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Patient death could cost Fayetteville hospital its Medicare funding

Posted November 3, 2011

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— A Fayetteville hospital could lose its Medicare funding after a patient died when security guards physically restrained him.

The Center for Medicare & Medicaid Services has notified Cape Fear Valley Medical Center that it is in "immediate jeopardy" of losing funding for patients, effective Nov. 13, unless issues found during a recent hospital visit are not addressed.

CMS uses that term to indicate that a problem it has found compromises patients' health or safety.

The matter stems from the April 17 death of a 28-year-old schizophrenic patient who, according to a wrongful death lawsuit, became unresponsive after one guard put him in a choke hold and three other guards got on top of him.

In a letter to Cape Fear's chief executive officer, the North Carolina Department of Health and Human Services said the guards were not trained in "therapeutic physical holds” and were "without adequate nursing supervision during the restraint to ensure the patient's safety."

Fayetteville hospital could lose Medicare funding Fayetteville hospital could lose Medicare funding

If the hospital were to lose its provider service, the Medicare program would not reimburse the hospital for services provided on or after Nov. 13 and would only continue paying for patients admitted prior to the date for 30 days thereafter.

Vincent Benbenek, vice president of marketing and outreach at Cape Fear Valley Heath System, said in a statement that it is committed to the safety of all patients and that the CMS survey only focuses on the care of hostile and combative mentally ill patients.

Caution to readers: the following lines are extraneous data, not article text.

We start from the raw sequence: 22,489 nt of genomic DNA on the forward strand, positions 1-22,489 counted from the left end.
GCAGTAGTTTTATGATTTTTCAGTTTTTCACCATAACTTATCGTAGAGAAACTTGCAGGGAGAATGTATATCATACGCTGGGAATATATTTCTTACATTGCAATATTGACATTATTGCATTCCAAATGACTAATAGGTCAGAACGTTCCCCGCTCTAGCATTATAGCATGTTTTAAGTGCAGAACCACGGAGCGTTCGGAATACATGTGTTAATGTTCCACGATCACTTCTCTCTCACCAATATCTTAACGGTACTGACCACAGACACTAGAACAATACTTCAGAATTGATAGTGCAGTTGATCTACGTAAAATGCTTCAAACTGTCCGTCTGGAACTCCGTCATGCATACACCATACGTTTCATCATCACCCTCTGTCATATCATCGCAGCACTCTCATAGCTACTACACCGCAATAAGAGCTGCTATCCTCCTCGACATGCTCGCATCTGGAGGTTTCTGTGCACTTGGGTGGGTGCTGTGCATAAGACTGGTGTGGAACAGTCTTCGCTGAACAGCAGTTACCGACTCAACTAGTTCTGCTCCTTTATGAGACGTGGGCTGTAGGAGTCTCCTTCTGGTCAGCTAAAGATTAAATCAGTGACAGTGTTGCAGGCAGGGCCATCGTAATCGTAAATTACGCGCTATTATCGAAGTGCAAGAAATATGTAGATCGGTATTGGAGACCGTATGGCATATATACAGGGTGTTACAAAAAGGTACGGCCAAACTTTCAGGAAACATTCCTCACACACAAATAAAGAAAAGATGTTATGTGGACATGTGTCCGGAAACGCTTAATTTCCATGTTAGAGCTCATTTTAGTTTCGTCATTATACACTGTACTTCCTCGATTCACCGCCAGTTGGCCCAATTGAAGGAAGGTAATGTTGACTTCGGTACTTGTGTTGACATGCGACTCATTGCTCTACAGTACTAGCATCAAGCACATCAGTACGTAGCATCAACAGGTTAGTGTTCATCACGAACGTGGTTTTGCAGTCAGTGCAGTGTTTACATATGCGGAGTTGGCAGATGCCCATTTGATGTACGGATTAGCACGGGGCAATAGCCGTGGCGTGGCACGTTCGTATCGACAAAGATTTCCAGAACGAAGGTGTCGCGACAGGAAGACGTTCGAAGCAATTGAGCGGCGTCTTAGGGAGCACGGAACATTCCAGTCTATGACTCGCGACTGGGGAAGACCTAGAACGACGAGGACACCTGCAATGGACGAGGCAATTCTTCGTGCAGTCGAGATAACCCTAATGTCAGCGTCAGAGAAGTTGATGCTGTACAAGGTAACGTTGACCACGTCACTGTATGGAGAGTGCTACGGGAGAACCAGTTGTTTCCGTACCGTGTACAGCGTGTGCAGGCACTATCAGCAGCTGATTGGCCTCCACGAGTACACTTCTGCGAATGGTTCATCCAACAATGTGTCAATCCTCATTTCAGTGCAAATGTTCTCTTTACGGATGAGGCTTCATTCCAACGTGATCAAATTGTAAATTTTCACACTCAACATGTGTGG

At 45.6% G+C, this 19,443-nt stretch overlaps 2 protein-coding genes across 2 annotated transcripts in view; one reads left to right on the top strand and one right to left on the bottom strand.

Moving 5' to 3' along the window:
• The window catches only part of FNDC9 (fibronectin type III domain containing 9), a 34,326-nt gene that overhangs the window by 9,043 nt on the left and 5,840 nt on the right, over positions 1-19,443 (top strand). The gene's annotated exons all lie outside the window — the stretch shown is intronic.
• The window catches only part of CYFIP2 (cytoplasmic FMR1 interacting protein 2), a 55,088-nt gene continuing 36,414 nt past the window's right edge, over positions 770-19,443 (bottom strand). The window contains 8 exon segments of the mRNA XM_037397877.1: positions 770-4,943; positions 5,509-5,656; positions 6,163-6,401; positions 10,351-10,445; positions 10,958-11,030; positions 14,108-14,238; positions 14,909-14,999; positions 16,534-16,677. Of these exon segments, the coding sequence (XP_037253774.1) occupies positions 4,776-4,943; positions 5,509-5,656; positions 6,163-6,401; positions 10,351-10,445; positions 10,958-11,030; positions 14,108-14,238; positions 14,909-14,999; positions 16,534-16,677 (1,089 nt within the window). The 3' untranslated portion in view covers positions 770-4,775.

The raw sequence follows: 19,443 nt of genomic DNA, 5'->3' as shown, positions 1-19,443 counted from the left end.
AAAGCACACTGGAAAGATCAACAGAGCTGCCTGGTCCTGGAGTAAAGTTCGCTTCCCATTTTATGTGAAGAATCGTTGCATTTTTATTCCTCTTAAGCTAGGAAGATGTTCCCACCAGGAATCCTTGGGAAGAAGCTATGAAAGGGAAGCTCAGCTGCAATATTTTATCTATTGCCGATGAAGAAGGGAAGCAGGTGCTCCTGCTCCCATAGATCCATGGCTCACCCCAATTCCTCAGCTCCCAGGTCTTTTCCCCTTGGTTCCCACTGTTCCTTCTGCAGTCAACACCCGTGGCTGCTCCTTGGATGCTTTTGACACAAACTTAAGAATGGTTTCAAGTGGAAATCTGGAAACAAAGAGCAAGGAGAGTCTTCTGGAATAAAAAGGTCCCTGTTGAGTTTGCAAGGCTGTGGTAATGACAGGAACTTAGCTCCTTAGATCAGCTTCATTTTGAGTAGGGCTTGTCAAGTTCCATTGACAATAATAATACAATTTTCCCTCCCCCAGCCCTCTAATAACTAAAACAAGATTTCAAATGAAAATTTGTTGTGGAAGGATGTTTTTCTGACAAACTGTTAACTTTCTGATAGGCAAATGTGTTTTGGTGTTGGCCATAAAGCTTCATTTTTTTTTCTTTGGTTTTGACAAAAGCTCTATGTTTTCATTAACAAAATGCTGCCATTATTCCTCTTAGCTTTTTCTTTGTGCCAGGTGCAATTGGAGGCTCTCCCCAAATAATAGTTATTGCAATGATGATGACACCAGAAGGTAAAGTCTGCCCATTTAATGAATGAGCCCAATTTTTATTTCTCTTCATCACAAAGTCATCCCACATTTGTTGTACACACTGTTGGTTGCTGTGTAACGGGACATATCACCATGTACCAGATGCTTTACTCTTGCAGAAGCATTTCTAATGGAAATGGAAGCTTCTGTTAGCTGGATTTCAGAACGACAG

"We are confident that we have the policies, procedures and staff in place to keep our patients and employees safe, and to deliver a high level of care," he said.

"We are just as confident that the state survey agency will agree when they complete their full survey. We continue to validate our care processes, making sure our policies and processes are aligned with best practice," Benbenek continued.

35 Comments

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  • kermit60 Nov 4, 2011

    It is unfortunate that this happened. However weather intentional or accidental someone needs to be held accountable. If the security guards went beyond their training then criminal charges should be considered. This would not be tolerated in our community if it were a ploice officer, school teacher, bouncer at a bar so this incident should not be swept away as another accident.

  • FromClayton Nov 4, 2011

    all i know is I have seen this in action and I do not want to work with psych patience. Therefore I will restain from all judgement in these situations. Praying for the people who deal with this every day. god bless them.

  • rnmedic Nov 4, 2011

    Sorry, the end of my comment was: because the families can't handle them any more and need help. Most of them are afraid of their loved one and have no idea how to handle it. If he or she was so easy to talk down or therapeutically hold, they would take care of them at home. Here again, I know, I deal with it every day. I hate that this happened to anyone. It's a tragedy for all involved.

  • KiaMom Nov 4, 2011

    Well, this one incident is going to cost so many employees to lose their jobs. You best believe that if Cape Fear loses that funding, it will affect thousands of people as well as employees and their families. I see so much attitude towards Cape Fear throughout this thread. This a huge deal with patient care. if Cape Fear loses their funding guess where all those patients that are still getting medicaid/Medicare are going to go....HELLO to another city which is hour or two from where they live..THIS IS A BIG DEAL AND IS GOING TO AFFECT ALOT OF PEOPLE..who is to say that the patient didn't get violent???